Media ReleaseFrom: Springer Nature
Cell biology: Alcohol damages stem-cell DNA in mice
Alcohol can damage the DNA of blood stem cells, a mouse study published this week in Naturereports. The study could help to explain the well-known link between alcohol consumption and increased cancer risk.
Alcohol consumption is a public health problem, contributing to various illnesses and to global mortality. Here, Ketan Patel and colleagues show that acetaldehyde, a metabolite of alcohol that also occurs naturally at a low level, causes double-stranded DNA breaks in blood-forming haematopoietic stem cells in mice. Although some of these DNA breaks are subsequently repaired, the residual damage is still widespread, with certain regions being deleted and whole chromosomes being rearranged. These genetic changes are then transmitted to the millions of progeny derived from these stem cells that populate the blood.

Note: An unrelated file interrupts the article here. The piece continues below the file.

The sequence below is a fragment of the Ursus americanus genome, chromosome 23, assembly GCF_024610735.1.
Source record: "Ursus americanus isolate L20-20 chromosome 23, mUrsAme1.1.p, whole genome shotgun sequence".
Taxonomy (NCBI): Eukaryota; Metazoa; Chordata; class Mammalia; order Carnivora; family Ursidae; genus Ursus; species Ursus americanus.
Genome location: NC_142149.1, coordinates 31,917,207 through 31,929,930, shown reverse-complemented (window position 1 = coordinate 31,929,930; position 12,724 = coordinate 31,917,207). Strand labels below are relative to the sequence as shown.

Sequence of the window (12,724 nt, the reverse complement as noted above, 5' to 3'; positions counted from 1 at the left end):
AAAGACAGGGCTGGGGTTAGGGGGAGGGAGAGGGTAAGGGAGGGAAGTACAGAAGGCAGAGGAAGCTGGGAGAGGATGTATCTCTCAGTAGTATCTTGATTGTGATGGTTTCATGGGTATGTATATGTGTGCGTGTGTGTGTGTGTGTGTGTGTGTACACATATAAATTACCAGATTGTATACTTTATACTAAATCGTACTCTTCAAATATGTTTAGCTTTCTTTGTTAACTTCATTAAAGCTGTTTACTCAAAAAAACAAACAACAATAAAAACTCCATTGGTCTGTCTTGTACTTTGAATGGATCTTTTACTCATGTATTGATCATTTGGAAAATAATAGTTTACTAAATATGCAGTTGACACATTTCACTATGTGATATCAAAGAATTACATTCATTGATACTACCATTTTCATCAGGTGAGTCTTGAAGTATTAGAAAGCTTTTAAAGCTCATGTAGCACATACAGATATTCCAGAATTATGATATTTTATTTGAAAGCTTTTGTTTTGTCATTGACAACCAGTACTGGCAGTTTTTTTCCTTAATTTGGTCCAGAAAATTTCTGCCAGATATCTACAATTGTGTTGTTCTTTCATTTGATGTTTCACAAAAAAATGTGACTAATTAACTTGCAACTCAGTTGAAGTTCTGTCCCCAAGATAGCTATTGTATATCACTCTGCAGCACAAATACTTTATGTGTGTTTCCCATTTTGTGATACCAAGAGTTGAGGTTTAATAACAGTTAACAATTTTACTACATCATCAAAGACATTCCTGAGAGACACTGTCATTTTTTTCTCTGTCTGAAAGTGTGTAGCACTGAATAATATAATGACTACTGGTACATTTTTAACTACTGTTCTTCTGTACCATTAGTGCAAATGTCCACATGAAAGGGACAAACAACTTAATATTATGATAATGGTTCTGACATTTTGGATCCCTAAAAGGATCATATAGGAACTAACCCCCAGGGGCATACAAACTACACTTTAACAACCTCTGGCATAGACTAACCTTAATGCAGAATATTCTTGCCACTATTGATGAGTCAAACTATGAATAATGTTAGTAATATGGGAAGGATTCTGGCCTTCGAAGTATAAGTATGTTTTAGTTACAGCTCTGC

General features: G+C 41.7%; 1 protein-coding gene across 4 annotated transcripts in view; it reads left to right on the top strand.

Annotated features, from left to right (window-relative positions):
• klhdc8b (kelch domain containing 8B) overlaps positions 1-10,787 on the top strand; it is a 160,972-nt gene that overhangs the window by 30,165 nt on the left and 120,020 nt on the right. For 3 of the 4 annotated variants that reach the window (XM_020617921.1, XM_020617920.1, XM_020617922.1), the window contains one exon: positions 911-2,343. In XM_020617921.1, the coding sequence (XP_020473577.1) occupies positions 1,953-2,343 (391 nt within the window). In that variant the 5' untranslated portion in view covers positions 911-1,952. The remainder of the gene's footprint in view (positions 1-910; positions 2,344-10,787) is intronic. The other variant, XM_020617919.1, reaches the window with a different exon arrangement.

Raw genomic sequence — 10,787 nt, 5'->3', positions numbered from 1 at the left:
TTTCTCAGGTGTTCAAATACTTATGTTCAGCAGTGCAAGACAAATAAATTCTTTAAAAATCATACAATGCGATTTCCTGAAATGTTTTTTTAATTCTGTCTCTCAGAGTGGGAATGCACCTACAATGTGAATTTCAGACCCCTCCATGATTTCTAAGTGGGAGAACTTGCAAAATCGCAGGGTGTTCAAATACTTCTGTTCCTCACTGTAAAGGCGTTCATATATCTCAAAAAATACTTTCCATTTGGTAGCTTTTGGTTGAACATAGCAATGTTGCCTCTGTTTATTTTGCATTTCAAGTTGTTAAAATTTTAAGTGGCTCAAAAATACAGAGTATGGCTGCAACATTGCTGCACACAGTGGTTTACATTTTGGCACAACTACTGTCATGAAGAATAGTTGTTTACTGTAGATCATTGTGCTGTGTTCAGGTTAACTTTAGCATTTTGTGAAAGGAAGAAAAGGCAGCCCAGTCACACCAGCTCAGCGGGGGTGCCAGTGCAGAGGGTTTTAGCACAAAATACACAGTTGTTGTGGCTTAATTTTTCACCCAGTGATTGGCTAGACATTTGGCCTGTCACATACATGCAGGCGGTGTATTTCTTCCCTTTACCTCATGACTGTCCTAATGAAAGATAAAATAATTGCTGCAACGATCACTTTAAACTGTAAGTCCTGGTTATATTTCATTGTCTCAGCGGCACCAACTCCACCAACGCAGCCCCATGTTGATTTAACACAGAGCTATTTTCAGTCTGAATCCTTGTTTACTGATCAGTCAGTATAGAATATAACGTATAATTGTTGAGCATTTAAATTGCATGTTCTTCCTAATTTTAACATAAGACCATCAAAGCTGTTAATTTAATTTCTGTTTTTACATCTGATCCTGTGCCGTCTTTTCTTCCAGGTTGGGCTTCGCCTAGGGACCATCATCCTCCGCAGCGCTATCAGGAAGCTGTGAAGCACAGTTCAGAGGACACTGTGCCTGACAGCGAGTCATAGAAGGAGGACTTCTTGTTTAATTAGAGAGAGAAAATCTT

For most people, acetaldehyde is a transient by-product of alcohol that is oxidized to acetate by the enzyme aldehyde dehydrogenase 2 (ALDH2). However, some 540 million people in Asia carry a mutation in the ALDH2 gene, meaning that they cannot break aldehyde down. It is known that drinking alcohol puts these people at an increased risk of developing oesophageal cancer. However, the new study suggests that they may also be susceptible to alcohol-induced age-related blood disorders, although further research is needed to determine whether these findings can be translated to the clinic.